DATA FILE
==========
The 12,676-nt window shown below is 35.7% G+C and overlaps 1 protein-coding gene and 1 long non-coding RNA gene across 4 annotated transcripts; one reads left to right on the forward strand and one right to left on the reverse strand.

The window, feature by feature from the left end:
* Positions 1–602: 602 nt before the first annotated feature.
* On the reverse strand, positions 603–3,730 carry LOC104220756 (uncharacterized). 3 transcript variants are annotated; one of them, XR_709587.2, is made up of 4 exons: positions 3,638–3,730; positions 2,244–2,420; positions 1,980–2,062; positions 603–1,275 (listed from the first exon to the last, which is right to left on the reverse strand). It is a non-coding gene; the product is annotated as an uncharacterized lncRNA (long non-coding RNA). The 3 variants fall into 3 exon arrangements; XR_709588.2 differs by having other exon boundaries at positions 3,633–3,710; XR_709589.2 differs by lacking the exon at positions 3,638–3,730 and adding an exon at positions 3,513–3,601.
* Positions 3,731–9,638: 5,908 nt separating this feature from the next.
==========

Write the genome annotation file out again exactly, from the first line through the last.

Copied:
The 12,676-nt window shown below is 35.7% G+C and overlaps 1 protein-coding gene and 1 long non-coding RNA gene across 4 annotated transcripts; one reads left to right on the forward strand and one right to left on the reverse strand.

The window, feature by feature from the left end:
* Positions 1–602: 602 nt before the first annotated feature.
* On the reverse strand, positions 603–3,730 carry LOC104220756 (uncharacterized). 3 transcript variants are annotated; one of them, XR_709587.2, is made up of 4 exons: positions 3,638–3,730; positions 2,244–2,420; positions 1,980–2,062; positions 603–1,275 (listed from the first exon to the last, which is right to left on the reverse strand). It is a non-coding gene; the product is annotated as an uncharacterized lncRNA (long non-coding RNA). The 3 variants fall into 3 exon arrangements; XR_709588.2 differs by having other exon boundaries at positions 3,633–3,710; XR_709589.2 differs by lacking the exon at positions 3,638–3,730 and adding an exon at positions 3,513–3,601.
* Positions 3,731–9,638: 5,908 nt separating this feature from the next.